In St. Louis last season, it was all about the emergence of star winger Vladimir Tarasenko as one of the league’s elite players. The young Russian has all the tools to be a superstar in this league for a very long time, and his 43 goals on 364 even-strength shots over the past three years suggest that he has some serious percentage-driving ability. Led by Tarasenko, my model projects an 8.28% even-strength shooting percentage out of the Blues next season
While goaltending is a bit of a question mark for this team heading into the season, it’s important to keep in mind that head coach Ken Hitchcock’s system is one that has long helped his goaltenders to better save percentages than one might expect. With Jake Allen and Brian Elliot expected to be the team’s two goalies, my model projects a respectable save percentage of 92.2% out of the Blues’ duo.
T-4. Nashville Predators: 100.48
The Predators are a strong team all-around, and that was plainly obvious to anyone who followed them last season. Starting goalie Pekka Rinne is bordering on elite, but backup Carter Hutton has had his struggles at the NHL level. Because of this, it makes sense that the Predators’ expected save percentage comes in at a pretty good number of 92.3%. That number could rise or fall easily depending upon Rinne’s health, which is always a question mark.
Up front, the emergence of Filip Forsberg turned the Predators’ offensive attack into a considerable force. After many years of Nashville teams that struggled mightily to produce offense, the tide finally turned last season. Based upon that, Nashville’s expected shooting percentage is 8.18%. Like every other team in this division, you’ll note that number does come in above 8%. This division is a very strong one.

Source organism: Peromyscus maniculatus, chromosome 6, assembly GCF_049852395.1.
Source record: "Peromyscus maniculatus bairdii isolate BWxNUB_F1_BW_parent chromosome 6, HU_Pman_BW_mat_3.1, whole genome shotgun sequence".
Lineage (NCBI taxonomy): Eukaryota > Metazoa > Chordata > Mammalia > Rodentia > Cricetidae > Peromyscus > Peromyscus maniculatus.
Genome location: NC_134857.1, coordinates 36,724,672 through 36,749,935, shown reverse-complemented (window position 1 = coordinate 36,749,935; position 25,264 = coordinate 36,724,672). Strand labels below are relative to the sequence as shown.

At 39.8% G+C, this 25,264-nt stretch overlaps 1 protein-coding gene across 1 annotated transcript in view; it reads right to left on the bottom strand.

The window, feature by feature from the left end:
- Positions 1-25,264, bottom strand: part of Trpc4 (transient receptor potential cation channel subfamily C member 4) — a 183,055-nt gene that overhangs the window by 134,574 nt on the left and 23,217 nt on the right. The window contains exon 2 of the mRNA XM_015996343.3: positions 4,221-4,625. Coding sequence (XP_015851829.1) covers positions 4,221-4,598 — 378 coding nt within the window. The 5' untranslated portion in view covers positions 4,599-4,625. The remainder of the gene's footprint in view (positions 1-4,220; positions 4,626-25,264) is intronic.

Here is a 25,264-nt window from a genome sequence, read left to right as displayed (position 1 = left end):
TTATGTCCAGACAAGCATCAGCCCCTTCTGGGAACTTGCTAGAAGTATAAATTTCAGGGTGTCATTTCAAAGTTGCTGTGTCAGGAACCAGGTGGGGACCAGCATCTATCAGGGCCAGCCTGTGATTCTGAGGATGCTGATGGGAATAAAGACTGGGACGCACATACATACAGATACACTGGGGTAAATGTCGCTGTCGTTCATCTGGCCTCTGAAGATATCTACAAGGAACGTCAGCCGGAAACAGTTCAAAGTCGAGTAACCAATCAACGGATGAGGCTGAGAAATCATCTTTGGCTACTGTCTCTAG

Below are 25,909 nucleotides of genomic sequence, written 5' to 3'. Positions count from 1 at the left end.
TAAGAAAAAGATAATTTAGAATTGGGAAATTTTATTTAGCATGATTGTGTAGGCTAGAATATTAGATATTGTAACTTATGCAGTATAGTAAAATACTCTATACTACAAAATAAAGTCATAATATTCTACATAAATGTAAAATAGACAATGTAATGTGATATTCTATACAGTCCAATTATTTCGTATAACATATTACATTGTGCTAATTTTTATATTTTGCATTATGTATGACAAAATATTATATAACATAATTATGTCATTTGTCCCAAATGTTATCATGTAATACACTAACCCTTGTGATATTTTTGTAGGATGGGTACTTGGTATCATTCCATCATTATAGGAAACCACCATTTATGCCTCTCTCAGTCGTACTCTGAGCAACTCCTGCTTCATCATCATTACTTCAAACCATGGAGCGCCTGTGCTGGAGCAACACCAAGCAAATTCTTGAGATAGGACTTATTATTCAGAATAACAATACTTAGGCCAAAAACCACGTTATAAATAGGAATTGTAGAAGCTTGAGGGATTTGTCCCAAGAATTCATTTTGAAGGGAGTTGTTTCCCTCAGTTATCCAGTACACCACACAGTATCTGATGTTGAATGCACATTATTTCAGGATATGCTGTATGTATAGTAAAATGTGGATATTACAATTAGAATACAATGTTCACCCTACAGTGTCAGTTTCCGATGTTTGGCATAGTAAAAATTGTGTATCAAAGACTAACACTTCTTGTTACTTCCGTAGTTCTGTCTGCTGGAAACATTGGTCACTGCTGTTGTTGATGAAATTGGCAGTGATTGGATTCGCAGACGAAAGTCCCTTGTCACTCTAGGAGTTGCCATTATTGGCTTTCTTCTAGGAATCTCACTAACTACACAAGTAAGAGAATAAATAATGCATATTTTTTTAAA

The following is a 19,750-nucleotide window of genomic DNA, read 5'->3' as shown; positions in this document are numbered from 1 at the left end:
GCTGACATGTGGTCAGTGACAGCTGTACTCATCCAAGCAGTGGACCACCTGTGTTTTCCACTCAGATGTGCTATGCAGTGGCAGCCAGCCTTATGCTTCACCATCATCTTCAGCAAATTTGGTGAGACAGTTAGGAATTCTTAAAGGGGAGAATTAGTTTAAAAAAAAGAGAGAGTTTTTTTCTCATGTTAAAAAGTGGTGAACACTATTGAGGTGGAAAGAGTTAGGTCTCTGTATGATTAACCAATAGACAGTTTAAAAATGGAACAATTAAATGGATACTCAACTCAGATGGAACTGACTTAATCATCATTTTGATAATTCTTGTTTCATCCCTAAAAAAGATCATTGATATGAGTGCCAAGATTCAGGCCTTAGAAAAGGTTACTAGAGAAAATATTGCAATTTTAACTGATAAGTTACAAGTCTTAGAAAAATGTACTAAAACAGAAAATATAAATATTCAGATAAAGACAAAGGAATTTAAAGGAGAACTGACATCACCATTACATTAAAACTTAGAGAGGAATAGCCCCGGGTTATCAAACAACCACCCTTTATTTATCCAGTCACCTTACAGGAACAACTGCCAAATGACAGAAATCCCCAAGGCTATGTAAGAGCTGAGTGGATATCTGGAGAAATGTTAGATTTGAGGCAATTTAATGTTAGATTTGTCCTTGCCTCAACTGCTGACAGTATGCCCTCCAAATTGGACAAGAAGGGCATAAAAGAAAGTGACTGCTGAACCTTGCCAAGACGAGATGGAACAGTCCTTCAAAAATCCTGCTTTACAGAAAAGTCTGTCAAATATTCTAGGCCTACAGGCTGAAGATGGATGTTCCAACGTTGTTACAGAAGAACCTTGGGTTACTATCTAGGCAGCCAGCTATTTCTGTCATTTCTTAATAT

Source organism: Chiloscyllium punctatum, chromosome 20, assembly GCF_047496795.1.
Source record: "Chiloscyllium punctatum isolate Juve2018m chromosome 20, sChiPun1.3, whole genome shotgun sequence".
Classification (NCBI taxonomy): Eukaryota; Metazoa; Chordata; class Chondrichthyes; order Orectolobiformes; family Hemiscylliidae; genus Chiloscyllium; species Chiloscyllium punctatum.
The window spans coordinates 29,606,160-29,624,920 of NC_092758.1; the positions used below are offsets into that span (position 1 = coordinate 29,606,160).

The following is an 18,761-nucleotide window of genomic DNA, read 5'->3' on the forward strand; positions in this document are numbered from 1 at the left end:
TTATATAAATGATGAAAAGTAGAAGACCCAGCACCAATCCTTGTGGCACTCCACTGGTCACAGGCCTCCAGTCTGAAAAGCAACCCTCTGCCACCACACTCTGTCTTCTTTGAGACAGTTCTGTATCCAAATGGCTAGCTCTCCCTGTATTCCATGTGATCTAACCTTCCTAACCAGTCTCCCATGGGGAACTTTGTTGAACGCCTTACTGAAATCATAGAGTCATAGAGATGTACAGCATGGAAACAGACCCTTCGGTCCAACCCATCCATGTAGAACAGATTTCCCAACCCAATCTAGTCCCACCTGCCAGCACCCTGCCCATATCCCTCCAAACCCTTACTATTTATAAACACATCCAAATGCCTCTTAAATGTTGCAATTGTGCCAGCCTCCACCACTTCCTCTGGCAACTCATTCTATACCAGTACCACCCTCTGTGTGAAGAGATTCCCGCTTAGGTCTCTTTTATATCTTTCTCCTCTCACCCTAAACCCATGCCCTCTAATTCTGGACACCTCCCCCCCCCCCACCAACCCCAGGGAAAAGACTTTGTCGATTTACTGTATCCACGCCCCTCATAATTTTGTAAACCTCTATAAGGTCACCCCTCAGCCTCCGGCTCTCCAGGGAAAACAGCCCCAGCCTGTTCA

6. Dallas Stars: 100.34
The Stars went ahead in the offseason and made a big move to grab goalie Antti Niemi from the San Jose Sharks. The goaltending position was a huge question mark heading in for Dallas, and having a solid option other than Kari Lehtonen will only do good things for the Stars’ goals-against numbers. The expected save percentage from this solid duo is a respectable 92.2%.
While goaltending may be considered a weakness in Dallas by many, you’d be hard pressed to find someone who feels the same way about their offense. Led by Jamie Benn, Tyler Seguin, Jason Spezza, and Patrick Sharp, there is just so much to like about the way this roster shakes out up front. It should come as no surprise that the Stars have a solid expected shooting percentage of 8.14%.
7. Winnipeg Jets: 100.31
Winnipeg’s efficient offense is their saving grace in this projection. If Ondrej Pavelec manages to hold on to the reins as the team’s starting goalie, it seems likely that the Jets will be one of the worst teams in the league between the pipes. This is reflected in their expected save percentage of 91.9%.
As I mentioned briefly, the Jets have a very efficient offense. Andrew Ladd, Mathieu Perreault, and Bryan Little are all shooting at a rate higher than 10% over the past three seasons. Those three combined with a strong offensive defense unit result in an impressive expected shooting percentage of 8.41% from Paul Maurice’s club.
The Jets are a strong possession team, and if this number holds true they will probably use that to find themselves in the postseason for a second consecutive season.
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While each of the team’s in the Central Division wound up with Expected PDOs above 100, that will not be the case for the Pacific Division at all. I won’t go into the details, but you’ll see tomorrow why that division is the worst in the league judging strictly upon Expected PDO. Stay tuned.